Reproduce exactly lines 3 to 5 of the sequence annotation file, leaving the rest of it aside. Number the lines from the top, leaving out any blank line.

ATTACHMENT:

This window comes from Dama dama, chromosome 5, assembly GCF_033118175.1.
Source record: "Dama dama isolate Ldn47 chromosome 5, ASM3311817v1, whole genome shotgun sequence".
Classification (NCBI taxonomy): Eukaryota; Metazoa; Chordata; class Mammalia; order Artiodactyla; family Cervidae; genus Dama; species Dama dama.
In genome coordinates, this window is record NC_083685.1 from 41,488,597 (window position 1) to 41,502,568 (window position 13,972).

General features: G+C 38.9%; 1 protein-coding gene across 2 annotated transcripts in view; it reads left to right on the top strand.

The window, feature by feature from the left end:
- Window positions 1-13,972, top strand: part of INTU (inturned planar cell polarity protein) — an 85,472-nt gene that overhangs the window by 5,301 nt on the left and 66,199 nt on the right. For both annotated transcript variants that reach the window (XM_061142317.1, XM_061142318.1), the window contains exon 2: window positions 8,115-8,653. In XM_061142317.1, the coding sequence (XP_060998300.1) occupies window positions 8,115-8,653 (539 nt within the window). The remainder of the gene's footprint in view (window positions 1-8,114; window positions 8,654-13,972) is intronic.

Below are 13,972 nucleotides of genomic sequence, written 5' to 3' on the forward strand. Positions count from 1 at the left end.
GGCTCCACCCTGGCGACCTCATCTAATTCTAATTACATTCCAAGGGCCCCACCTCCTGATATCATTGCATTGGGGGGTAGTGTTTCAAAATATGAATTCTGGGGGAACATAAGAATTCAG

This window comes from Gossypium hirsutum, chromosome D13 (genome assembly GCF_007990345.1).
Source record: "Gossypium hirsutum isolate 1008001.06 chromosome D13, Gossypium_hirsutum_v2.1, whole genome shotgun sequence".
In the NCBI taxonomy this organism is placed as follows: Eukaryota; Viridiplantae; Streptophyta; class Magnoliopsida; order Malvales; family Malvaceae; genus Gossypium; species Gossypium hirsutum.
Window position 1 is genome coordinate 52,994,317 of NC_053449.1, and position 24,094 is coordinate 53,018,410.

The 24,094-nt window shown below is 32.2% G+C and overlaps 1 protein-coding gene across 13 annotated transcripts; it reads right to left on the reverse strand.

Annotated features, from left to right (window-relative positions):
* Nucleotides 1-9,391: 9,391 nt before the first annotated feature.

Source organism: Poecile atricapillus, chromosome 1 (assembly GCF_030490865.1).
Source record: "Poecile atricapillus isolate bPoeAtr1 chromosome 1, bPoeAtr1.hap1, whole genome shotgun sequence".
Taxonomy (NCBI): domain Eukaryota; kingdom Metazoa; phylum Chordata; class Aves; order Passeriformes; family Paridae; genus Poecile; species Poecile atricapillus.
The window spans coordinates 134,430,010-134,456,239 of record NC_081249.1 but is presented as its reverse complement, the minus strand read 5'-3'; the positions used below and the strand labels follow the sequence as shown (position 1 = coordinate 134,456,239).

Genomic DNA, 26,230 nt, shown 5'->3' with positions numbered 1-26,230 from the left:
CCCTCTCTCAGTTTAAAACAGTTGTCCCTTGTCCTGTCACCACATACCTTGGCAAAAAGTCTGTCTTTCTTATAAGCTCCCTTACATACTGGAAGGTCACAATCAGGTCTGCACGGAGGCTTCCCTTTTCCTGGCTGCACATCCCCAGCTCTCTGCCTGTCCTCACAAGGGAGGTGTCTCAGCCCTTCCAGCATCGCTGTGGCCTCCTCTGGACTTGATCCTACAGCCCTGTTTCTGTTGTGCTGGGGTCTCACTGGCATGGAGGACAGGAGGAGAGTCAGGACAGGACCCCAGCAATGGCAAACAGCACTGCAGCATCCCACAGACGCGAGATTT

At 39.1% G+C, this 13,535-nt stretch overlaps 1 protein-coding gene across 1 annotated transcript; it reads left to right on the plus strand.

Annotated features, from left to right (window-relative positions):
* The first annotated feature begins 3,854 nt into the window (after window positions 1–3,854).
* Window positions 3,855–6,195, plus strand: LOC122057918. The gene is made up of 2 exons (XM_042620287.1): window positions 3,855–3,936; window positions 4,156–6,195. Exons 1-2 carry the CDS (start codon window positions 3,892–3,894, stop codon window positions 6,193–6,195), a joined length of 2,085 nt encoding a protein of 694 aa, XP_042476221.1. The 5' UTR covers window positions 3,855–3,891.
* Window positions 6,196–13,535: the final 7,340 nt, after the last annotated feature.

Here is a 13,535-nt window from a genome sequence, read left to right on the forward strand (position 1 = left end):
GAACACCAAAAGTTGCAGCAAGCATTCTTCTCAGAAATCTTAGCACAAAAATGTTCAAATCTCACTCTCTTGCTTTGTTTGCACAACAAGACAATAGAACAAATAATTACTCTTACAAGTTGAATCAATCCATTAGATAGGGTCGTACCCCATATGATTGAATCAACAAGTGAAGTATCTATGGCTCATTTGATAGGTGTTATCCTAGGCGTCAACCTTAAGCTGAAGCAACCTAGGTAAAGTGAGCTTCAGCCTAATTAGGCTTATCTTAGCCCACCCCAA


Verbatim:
Classification (NCBI taxonomy): Eukaryota; Metazoa; Chordata; class Mammalia; order Artiodactyla; family Cervidae; genus Dama; species Dama dama.
In genome coordinates, this window is record NC_083685.1 from 41,488,597 (window position 1) to 41,502,568 (window position 13,972).

General features: G+C 38.9%; 1 protein-coding gene across 2 annotated transcripts in view; it reads left to right on the top strand.